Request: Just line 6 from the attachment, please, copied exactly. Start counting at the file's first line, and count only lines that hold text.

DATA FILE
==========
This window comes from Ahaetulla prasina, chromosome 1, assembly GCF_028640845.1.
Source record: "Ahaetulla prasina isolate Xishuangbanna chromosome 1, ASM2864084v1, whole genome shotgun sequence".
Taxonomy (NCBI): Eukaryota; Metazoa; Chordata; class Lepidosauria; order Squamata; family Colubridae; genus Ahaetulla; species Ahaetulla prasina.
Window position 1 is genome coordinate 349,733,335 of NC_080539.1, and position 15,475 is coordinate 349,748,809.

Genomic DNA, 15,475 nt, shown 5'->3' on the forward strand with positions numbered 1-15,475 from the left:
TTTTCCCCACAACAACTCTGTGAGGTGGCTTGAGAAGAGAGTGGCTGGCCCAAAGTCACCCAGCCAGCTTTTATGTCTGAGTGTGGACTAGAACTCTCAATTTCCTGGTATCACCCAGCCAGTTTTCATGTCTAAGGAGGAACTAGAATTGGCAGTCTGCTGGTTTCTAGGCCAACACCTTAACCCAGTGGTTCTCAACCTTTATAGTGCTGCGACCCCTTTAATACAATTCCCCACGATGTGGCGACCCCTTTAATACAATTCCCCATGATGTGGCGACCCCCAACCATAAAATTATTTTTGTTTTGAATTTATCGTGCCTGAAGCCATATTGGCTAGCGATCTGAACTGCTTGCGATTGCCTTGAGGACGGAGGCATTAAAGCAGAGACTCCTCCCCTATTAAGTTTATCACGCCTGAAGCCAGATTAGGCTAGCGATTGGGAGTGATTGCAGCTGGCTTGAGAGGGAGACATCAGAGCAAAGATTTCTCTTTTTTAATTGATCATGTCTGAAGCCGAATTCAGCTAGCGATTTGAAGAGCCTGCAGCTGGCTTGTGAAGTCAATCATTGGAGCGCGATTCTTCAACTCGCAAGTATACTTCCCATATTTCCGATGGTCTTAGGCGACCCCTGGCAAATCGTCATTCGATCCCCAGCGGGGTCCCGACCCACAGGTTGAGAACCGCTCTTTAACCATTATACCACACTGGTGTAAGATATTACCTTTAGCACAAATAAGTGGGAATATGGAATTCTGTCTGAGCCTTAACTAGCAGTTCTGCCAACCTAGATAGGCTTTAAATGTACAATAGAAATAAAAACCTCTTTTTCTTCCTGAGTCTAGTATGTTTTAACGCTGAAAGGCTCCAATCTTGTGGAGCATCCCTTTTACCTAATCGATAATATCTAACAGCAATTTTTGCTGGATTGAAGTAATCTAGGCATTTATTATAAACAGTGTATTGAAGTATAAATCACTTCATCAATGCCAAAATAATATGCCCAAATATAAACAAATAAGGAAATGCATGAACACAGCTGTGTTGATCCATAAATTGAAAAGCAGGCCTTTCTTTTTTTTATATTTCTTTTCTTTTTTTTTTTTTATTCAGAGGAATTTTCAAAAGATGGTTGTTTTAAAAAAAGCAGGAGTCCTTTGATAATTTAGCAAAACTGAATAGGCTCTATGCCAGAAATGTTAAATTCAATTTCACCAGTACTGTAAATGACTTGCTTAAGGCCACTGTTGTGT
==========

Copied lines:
TTTTCCCCACAACAACTCTGTGAGGTGGCTTGAGAAGAGAGTGGCTGGCCCAAAGTCACCCAGCCAGCTTTTATGTCTGAGTGTGGACTAGAACTCTCAATTTCCTGGTATCACCCAGCCAGTTTTCATGTCTAAGGAGGAACTAGAATTGGCAGTCTGCTGGTTTCTAGGCCAACACCTTAACCCAGTGGTTCTCAACCTTTATAGTGCTGCGACCCCTTTAATACAATTCCCCACGATGTGGCGACCCCTTTAATACAATTCCCCATGATGTGGCGACCCCCAACCATAAAATTATTTTTGTTTTGAATTTATCGTGCCTGAAGCCATATTGGCTAGCGATCTGAACTGCTTGCGATTGCCTTGAGGACGGAGGCATTAAAGCAGAGACTCCTCCCCTATTAAGTTTATCACGCCTGAAGCCAGATTAGGCTAGCGATTGGGAGTGATTGCAGCTGGCTTGAGAGGGAGACATCAGAGCAAAGATTTCTCTTTTTTAATTGATCATGTCTGAAGCCGAATTCAGCTAGCGATTTGAAGAGCCTGCAGCTGGCTTGTGAAGTCAATCATTGGAGCGCGATTCTTCAACTCGCAAGTATACTTCCCATATTTCCGATGGTCTTAGGCGACCCCTGGCAAATCGTCATTCGATCCCCAGCGGGGTCCCGACCCACAGGTTGAGAACCGCTCTTTAACCATTATACCACACTGGTGTAAGATATTACCTTTAGCACAAATAAGTGGGAATATGGAATTCTGTCTGAGCCTTAACTAGCAGTTCTGCCAACCTAGATAGGCTTTAAATGTACAATAGAAATAAAAACCTCTTTTTCTTCCTGAGTCTAGTATGTTTTAACGCTGAAAGGCTCCAATCTTGTGGAGCATCCCTTTTACCTAATCGATAATATCTAACAGCAATTTTTGCTGGATTGAAGTAATCTAGGCATTTATTATAAACAGTGTATTGAAGTATAAATCACTTCATCAATGCCAAAATAATATGCCCAAATATAAACAAATAAGGAAATGCATGAACACAGCTGTGTTGATCCATAAATTGAAAAGCAGGCCTTTCTTTTTTTTATATTTCTTTTCTTTTTTTTTTTTTATTCAGAGGAATTTTCAAAAGATGGTTGTTTTAAAAAAAGCAGGAGTCCTTTGATAATTTAGCAAAACTGAATAGGCTCTATGCCAGAAATGTTAAATTCAATTTCACCAGTACTGTAAATGACTTGCTTAAGGCCACTGTTGTGT